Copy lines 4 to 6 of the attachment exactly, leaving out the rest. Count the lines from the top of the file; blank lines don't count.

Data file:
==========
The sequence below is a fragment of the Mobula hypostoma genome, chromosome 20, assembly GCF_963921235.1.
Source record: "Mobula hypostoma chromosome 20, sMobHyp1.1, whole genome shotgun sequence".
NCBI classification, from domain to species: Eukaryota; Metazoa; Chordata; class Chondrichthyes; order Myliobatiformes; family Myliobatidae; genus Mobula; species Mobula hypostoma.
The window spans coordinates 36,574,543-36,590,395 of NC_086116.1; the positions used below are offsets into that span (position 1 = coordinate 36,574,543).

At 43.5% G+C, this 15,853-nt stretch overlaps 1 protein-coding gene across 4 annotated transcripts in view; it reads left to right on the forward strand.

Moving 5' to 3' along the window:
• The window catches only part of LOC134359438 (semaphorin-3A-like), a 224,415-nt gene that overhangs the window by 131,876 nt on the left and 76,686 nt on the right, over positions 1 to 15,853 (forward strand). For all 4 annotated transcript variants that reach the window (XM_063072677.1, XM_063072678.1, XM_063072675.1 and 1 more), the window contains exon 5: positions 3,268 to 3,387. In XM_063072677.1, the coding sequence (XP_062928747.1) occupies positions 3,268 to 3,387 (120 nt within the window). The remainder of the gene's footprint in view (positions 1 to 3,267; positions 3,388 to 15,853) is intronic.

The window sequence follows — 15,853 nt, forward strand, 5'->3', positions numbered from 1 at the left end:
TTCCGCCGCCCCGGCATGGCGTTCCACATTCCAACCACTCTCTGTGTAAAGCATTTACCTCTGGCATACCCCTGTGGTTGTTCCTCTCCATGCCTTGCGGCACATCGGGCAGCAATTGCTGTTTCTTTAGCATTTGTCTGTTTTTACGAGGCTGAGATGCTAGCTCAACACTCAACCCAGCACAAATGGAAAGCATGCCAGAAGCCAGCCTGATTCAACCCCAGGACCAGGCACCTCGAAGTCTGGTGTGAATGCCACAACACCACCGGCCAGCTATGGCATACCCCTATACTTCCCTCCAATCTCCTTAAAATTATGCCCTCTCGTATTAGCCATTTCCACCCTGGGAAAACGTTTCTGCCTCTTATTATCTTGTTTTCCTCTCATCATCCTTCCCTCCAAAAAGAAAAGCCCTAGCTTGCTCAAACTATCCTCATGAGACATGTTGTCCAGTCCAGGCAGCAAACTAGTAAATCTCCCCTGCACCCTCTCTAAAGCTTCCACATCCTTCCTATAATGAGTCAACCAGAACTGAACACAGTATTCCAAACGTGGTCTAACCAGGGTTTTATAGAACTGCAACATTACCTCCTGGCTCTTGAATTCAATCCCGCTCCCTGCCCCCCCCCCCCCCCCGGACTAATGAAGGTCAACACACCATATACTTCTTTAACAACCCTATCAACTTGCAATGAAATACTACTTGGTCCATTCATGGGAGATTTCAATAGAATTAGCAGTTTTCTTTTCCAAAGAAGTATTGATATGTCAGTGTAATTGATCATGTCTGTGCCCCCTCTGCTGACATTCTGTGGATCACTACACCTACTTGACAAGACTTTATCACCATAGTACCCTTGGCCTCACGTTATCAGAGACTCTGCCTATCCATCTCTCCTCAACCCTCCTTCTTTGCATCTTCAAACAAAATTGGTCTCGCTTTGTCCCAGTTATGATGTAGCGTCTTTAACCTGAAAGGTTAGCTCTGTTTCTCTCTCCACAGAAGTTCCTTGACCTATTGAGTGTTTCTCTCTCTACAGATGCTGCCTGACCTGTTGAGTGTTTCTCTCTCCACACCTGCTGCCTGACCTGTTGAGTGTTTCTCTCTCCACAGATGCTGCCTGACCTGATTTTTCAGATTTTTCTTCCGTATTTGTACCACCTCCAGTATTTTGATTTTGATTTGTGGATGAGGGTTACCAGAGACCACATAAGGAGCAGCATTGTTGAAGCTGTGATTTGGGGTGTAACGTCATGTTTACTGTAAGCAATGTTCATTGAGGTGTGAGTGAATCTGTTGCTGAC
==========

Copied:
The window spans coordinates 36,574,543-36,590,395 of NC_086116.1; the positions used below are offsets into that span (position 1 = coordinate 36,574,543).

At 43.5% G+C, this 15,853-nt stretch overlaps 1 protein-coding gene across 4 annotated transcripts in view; it reads left to right on the forward strand.

Moving 5' to 3' along the window: